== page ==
Human health

Ionising radiation

Radionuclides are released into the atmosphere during the nuclear fuel cycle and other activities such as the burning of coal. These radionuclides (especially if they are long-lived) eventually end up in the food or water of humans where their ionizing radiation causes damage to ‘Human Health’.


Cause-effect pathway


Radionuclides can be emitted to different environmental compartments (freshwater, seawater or air). Depending on the emission compartment and the radionuclide the human population will be exposed to a larger or smaller part of the ionizing radiation.


Modeling approach


Because no cancer incidence data is available for low exposure levels an average approach is used to calculate the extra incidence of cancer as a result of medium- to high dose exposure (resulting from nuclear accidents). This factor is then corrected to take into account the fact that at low exposure levels the additional cancer incidence per dose is lower than at medium/high levels. The correction factor is called the Dose and Dose Rate Effectiveness Factor (DDREF). By making this correction a marginal approach is approximated.



Value choices


A number of choices have been made for the calculation of the characterization factors, namely:

  • The time horizon over which effects are assessed

  • By how much the effect factor (derived at high exposure levels) should be corrected

  • Which types of cancer to include (some types are certainly caused by ionizing radiation, for other cancer types it is uncertain whether they can be caused by ionizing radiation)



High level of robustness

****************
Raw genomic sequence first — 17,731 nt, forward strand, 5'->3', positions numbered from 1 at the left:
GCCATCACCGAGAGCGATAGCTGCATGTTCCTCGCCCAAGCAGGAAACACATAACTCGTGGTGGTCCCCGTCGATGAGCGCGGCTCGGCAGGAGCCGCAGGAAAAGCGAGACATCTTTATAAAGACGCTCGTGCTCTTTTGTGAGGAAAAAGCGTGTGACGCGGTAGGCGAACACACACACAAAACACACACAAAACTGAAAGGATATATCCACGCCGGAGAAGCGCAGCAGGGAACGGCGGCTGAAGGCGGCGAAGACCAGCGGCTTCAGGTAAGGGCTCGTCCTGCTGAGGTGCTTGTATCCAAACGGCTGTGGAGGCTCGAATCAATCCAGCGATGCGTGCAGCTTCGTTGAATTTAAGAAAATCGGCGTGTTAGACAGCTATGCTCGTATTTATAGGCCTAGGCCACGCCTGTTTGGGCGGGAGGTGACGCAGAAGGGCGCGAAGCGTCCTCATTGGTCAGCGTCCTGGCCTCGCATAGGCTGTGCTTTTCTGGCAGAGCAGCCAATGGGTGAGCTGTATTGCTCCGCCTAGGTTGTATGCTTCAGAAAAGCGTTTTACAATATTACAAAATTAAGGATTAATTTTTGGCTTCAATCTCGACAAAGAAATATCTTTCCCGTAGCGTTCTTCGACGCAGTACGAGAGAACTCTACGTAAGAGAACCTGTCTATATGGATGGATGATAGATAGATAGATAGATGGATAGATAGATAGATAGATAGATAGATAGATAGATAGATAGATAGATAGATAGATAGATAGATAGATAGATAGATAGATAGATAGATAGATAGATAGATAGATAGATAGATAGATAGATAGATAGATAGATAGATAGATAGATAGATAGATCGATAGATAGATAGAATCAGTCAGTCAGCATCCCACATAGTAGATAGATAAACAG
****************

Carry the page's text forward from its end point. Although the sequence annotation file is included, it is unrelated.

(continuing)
Low level of robustness

Time horizon

100 years

100 - 100000 years




Included cancer types

Thyroid, bone marrow, lung and breast cancer

Hereditary disease

bladder, colon, ovary, skin, liver, oesophagus, stomach, bone surface and remaining types of cancer



Spatial variability


Currently, no spatially explicit models are available to estimate the global spread of the radionuclides and the resulting exposure. Instead the models used are based on standardized situations, resulting in 3 characterization factors (one for each emission compartment).



Characterisation factors


The following equation can be used to calculate the characterisation factors (CF):


CFx,i,TH = CDx,i,TH ∙ EF


where CD stands for collective dose, and EF for effect factor for radionuclide x, environmental compartment i and time horizon TH.


The collective dose (unit: man.Sv) is a measure for the total exposure to ionizing radiation in the human population as a result of the emission of 1kBq of a radionuclide. By multiplying this total dose by the EF the CF can be calculated. The EF (Daly/Man.Sv) itself is the summation of the additional incidence of different cancer types (and hereditary disease) multiplied by their severity.


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